WASHINGTON (CNN) -- The United States has filed a formal protest with China over the decision to deny port visits to a U.S. aircraft carrier and two other ships last week, an incident a Pentagon spokesman Wednesday called "baffling."
The aircraft carrier USS Kitty Hawk returns to the Yokosuka U.S. naval base Tuesday.
China's military attache, Maj. Gen. Zhao Ning, received a message of "deep regret and concern" from David Sedney, the deputy assistant secretary of defense for east Asia, Defense Department spokesman Geoff Morrell said. Zhao "said nothing substantive in response but promised to relay the message back to Beijing," Morrell told reporters.
U.S. President George W. Bush also discussed the issue in a Wednesday meeting with Chinese Foreign Minister Yang Jiechi, who described the incident as "a misunderstanding," White House spokeswoman Dana Perino said.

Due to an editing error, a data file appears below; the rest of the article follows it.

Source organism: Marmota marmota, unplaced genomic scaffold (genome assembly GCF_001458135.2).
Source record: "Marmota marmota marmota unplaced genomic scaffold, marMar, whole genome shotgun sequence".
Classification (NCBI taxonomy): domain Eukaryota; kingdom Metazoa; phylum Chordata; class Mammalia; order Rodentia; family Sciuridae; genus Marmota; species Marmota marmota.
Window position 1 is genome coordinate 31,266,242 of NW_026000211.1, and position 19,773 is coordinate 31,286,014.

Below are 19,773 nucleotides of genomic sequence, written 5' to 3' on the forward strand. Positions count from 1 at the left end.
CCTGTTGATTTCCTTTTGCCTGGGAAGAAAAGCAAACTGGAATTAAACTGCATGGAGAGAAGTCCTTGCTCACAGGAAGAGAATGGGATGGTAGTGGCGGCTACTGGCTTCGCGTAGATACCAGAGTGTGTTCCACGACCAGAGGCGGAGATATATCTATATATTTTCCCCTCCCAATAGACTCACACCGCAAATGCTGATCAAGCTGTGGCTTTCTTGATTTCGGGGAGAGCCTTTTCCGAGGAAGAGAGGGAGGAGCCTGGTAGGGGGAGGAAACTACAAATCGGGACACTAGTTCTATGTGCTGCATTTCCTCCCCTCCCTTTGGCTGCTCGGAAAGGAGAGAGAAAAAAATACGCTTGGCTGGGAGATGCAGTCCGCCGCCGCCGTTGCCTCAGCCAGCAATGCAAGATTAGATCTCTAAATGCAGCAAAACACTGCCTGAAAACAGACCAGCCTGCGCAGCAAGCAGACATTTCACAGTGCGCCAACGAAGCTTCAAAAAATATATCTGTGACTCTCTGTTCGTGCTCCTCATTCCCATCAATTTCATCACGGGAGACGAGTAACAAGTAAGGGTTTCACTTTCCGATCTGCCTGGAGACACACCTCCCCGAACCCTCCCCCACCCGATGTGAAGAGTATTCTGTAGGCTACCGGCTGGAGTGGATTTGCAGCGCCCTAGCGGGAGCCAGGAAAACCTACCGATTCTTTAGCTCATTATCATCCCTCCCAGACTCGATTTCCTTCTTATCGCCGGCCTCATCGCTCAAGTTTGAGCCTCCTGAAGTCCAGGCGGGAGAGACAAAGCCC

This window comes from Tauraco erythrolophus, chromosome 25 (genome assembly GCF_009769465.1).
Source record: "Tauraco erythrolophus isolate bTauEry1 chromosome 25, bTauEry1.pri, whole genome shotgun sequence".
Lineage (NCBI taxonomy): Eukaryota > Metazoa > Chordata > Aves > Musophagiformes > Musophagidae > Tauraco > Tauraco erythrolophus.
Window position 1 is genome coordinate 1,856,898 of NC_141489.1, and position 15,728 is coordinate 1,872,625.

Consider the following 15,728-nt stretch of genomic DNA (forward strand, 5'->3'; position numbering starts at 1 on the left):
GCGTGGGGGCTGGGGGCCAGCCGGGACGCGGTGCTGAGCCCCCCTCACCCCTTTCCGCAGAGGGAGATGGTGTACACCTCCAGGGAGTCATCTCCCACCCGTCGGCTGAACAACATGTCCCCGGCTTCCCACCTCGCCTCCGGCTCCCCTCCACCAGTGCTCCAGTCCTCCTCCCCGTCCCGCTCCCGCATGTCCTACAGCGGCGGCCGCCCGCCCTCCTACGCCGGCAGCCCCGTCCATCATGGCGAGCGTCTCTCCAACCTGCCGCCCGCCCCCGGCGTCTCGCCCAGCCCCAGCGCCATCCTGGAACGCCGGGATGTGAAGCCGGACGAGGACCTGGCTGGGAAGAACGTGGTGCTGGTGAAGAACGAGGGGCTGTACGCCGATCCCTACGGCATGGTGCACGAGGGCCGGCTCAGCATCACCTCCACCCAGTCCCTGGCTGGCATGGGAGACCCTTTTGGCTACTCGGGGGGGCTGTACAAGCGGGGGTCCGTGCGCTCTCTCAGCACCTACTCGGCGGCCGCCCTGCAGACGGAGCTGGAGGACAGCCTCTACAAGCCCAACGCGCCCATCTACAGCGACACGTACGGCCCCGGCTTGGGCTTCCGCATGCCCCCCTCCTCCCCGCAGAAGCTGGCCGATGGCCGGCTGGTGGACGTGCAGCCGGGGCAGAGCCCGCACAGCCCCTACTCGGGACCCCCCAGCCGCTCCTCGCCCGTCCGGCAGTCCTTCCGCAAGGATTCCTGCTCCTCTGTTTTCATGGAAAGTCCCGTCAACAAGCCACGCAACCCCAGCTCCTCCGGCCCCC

Chinese authorities canceled a scheduled Thanksgiving port call in Hong Kong for the Japan-based aircraft carrier USS Kitty Hawk just hours before it was supposed to dock. The cancellation was "a costly inconvenience to the families who had traveled there to spend Thanksgiving with their loved ones on board," Morrell said.
And two days beforehand, Chinese authorities also denied permission for the minesweepers USS Patriot and USS Guardian to ride out a storm in Hong Kong's harbor. The Navy's Pacific Fleet commander, Adm. Timothy Keating, called that decision "more disturbing" Tuesday.
"They suffered no damage," Keating said. "But this is a kind of an unwritten law among seamen that if someone is in need, regardless of genus, phylum or species, you let them come in. You give them safe harbor. Jimmy Buffett has songs about it, for crying out loud."
China recently has expressed concerns about U.S. arms sales to Taiwan and Bush's October presentation of a Congressional gold medal to the Dalai Lama, the exiled Tibetan spiritual leader.
But Morrell said he was unaware of any "hiccups" in U.S.-Chinese military ties.
"I think that's why this incident is so baffling to us, because there is no indication at all prior to the Kitty Hawk being refused entry to the Port of Hong Kong that there was any reason or any cause for concern," he said. E-mail to a friend
CNN's Jamie McIntyre contributed to this report.